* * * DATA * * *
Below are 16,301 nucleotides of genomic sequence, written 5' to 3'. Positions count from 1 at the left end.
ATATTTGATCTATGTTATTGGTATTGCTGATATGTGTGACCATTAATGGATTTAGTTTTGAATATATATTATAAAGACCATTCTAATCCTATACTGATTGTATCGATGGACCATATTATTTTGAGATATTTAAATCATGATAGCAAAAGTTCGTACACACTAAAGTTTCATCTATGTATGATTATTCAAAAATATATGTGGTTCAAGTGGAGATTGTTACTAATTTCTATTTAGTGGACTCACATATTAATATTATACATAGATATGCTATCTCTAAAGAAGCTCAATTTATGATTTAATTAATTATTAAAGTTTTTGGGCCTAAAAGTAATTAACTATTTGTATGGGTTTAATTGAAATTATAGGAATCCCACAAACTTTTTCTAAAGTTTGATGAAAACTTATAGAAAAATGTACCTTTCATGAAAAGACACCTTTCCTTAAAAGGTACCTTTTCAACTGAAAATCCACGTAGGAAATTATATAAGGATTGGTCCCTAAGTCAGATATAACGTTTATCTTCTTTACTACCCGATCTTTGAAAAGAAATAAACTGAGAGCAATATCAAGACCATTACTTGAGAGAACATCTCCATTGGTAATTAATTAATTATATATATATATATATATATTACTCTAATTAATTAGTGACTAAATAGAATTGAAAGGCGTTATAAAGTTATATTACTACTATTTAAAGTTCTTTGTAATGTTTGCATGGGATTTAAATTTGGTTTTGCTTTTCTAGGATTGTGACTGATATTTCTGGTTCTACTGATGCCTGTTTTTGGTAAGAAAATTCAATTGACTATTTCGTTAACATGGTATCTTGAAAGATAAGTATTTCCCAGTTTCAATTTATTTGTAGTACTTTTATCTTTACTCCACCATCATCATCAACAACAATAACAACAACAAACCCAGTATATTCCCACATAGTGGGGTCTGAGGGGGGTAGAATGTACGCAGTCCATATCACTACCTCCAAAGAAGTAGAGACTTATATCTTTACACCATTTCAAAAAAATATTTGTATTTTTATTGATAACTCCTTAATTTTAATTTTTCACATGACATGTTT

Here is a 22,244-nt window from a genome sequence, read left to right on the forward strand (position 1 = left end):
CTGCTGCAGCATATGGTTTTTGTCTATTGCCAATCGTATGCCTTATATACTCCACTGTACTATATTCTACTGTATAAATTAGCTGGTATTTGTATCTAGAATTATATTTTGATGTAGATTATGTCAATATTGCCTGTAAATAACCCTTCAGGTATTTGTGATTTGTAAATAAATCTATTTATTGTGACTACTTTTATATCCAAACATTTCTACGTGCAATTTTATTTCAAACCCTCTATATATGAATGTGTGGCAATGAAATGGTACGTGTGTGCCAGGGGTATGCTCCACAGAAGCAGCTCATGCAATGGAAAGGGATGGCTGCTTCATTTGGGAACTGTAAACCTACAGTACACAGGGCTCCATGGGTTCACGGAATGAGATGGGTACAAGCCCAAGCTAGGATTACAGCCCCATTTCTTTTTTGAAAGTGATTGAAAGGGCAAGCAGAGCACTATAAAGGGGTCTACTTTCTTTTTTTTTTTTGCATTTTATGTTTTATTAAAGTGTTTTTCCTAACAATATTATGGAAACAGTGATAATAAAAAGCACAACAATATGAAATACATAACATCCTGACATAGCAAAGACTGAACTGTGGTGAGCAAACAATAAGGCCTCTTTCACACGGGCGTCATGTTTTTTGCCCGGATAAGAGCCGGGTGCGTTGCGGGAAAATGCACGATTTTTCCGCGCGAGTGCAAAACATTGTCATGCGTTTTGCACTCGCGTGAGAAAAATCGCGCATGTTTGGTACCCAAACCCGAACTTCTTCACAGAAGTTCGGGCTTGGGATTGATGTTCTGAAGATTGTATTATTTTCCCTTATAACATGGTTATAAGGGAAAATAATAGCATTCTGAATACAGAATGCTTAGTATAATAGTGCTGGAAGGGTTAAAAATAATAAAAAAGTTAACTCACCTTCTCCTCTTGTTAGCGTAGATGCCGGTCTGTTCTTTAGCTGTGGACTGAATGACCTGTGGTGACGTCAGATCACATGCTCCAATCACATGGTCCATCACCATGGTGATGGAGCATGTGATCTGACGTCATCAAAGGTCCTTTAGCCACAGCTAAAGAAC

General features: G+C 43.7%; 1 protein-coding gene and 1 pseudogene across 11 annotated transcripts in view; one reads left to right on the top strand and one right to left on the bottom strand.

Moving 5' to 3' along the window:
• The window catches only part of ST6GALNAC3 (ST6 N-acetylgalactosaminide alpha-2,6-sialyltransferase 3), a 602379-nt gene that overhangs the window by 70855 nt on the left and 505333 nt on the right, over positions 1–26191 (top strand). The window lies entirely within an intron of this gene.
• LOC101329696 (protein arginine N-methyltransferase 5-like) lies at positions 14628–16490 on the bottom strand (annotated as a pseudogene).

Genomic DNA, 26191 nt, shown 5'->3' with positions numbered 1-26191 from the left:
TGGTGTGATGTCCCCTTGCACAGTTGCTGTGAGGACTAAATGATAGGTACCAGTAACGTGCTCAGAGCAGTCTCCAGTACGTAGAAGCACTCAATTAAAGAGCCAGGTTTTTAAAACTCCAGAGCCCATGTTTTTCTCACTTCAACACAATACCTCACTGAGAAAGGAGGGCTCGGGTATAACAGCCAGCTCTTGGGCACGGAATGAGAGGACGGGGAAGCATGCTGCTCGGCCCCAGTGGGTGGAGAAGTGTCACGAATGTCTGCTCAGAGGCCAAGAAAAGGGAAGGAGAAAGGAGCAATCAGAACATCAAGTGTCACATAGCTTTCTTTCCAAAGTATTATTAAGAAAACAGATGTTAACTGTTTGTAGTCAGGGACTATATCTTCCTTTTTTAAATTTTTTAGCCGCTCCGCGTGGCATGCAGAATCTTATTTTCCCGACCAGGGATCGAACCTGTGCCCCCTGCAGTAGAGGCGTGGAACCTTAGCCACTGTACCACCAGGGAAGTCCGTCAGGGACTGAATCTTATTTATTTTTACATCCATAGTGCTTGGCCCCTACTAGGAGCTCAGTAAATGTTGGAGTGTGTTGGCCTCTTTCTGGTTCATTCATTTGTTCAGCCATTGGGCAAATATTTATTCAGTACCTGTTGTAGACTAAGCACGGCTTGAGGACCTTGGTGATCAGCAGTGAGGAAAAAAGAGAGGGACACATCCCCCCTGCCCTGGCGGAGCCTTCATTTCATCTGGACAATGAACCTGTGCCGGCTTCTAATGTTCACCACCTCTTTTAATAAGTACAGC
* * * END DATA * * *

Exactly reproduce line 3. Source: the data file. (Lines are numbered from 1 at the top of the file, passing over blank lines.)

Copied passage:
Here is a 22,244-nt window from a genome sequence, read left to right on the forward strand (position 1 = left end):